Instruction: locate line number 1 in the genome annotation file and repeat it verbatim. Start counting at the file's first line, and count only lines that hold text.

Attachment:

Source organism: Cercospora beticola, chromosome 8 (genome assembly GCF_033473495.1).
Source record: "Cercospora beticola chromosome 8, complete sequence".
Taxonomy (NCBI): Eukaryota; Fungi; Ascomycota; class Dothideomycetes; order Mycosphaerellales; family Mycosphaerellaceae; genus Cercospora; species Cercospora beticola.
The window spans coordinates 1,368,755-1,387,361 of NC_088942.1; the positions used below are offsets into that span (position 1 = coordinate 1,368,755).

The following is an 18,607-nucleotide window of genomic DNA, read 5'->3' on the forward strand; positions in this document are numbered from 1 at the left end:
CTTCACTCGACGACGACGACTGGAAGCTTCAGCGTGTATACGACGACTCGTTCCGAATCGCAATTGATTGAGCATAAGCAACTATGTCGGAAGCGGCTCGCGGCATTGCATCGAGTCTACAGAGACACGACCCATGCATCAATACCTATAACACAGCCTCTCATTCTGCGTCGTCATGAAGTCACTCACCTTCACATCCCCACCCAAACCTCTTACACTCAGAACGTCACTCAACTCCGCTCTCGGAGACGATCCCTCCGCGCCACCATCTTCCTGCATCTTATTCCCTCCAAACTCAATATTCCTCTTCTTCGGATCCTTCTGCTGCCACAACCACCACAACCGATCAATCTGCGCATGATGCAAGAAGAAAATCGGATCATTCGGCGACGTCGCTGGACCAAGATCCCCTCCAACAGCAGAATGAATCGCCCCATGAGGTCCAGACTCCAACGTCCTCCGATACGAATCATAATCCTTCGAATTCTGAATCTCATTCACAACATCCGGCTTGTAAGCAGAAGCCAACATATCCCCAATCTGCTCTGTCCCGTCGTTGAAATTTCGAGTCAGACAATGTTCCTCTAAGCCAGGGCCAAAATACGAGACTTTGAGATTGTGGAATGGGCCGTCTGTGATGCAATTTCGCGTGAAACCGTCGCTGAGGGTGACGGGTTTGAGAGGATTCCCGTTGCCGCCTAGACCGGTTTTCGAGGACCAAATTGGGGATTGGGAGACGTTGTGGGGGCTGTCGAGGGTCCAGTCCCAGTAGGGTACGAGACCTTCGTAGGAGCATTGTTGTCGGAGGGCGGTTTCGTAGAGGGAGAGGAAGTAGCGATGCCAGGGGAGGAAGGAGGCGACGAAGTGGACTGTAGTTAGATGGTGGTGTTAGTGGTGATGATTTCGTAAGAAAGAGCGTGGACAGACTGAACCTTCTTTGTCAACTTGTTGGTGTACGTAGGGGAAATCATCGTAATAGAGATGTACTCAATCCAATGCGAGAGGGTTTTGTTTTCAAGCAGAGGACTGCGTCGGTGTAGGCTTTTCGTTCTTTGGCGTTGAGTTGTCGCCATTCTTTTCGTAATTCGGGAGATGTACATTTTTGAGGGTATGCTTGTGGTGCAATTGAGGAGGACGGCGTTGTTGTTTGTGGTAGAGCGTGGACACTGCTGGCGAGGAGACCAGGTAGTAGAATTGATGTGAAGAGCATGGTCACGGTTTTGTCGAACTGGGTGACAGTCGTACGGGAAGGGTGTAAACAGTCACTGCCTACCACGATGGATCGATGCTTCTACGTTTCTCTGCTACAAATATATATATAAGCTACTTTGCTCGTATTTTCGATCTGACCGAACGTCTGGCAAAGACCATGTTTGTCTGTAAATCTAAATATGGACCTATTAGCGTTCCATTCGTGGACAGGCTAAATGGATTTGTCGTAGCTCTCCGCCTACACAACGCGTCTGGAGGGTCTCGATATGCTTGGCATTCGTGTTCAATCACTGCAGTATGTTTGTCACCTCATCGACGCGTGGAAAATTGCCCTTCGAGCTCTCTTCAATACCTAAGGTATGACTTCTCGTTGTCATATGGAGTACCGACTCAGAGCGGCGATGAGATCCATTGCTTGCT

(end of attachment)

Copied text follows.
Source organism: Cercospora beticola, chromosome 8 (genome assembly GCF_033473495.1).